More Than Twice as Much New Home Construction in Right to Work States

In 2019, 50.5% of Americans lived in one of the 27 Right to Work states, and, fortunately for them, 70.7% of all new single-unit housing authorizations occurred in such states. image: Ft. Orange Funding, L.L.C.

The U.S. Census Bureau (BOC) tracking of privately-owned, single-unit housing authorizations in the 50 states shows that there were 3.64 permits for construction of privately-owned, single-unit houses per 1,000 residents in the 27 Right to Work states as a group last year. That’s well over double the average of 1.55 per 1,000 residents in the 23 forced-unionism states.

According to a nationwide survey of renters conducted last year by Apartment List, a private service company that connects renters with apartment listings, Americans who are in their twenties and thirties today, and commonly labeled as “millennials,” overwhelmingly aspire and expect to become homeowners eventually.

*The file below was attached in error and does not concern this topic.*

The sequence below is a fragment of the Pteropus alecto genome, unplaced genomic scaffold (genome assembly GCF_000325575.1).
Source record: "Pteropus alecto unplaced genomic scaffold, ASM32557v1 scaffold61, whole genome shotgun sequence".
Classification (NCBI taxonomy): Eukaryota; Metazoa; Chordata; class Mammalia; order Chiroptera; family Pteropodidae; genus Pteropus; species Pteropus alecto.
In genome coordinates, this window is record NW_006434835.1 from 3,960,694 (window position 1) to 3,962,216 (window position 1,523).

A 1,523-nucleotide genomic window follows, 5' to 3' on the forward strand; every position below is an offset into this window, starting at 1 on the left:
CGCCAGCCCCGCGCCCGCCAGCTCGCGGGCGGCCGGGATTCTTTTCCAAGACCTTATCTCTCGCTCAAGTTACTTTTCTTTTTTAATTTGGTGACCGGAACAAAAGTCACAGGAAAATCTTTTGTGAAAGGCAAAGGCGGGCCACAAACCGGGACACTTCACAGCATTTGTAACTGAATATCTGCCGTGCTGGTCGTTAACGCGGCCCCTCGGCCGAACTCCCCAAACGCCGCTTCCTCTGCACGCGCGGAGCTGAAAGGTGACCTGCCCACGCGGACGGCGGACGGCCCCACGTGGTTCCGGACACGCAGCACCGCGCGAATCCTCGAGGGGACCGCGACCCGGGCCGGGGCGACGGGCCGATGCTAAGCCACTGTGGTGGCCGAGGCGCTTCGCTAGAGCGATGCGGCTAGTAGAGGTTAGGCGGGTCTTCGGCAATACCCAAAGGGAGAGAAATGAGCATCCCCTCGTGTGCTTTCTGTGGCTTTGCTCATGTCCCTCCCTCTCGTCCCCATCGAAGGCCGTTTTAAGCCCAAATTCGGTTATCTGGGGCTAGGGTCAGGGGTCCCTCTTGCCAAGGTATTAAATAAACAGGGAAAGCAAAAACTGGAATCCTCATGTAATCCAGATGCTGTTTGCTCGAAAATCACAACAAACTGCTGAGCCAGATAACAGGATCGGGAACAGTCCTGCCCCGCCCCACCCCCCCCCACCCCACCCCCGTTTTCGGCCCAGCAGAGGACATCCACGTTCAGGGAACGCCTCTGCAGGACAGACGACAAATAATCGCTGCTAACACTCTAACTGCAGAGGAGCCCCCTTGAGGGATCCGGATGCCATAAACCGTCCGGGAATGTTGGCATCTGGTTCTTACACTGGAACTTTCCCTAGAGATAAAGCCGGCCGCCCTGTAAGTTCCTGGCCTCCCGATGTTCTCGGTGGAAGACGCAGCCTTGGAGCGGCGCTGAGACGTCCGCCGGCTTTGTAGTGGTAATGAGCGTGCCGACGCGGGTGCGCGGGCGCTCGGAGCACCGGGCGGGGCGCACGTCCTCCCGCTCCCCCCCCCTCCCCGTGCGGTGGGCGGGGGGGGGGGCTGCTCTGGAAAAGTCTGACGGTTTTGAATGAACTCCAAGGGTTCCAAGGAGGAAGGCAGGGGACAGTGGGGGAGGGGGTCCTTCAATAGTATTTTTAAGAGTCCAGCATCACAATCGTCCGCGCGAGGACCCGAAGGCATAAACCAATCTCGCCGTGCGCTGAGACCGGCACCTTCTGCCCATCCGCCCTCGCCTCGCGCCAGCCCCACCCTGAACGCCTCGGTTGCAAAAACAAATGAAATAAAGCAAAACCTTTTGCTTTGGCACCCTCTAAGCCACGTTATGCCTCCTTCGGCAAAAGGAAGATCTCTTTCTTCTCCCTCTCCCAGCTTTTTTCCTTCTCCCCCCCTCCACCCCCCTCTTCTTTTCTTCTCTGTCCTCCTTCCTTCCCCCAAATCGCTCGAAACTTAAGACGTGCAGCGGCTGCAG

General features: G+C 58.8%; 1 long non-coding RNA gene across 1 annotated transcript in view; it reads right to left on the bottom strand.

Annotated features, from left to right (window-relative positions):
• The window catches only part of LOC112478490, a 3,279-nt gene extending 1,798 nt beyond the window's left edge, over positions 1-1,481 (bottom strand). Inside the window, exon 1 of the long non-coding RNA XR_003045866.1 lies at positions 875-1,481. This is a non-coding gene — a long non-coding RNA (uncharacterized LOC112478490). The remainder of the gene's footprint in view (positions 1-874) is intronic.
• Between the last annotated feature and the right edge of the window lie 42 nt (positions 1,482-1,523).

Among the more than 10,000 renters who responded to the survey, just 12.3% plan to “always rent.”  And among the overwhelming majority who plan to own a home, 70% say they are waiting “because they cannot afford to buy.”  Similarly, among those who plan never to buy a house, 69% say they will always rent “because they cannot afford not to.”

Fortunately, single-family housing is far more affordable in some regions of the country than in others. And the BOC’s data have long shown that making the transition from renter to homeowner is far less difficult in Right to Work states than in states where employees aren’t protected from compulsory unionism.

The correlation between Right to Work laws prohibiting forced union dues and fees and single-unit housing authorizations is quite robust. Twelve of the 14 states with the most authorizations of such hosing are Right to Work states. But all of the seven bottom-ranking states (New York, Connecticut, Illinois, Massachusetts, Rhode Island, Vermont and Pennsylvania) are forced-unionism.

Housing authorizations are only one of manifold pieces of evidence pointing to higher living standards and faster economic growth in Right to Work states.  Within the next few weeks, the National Institute for Labor Relations Research will publish the latest update of a fact sheet supplying additional examples of Right to Work states’ superior economic performance.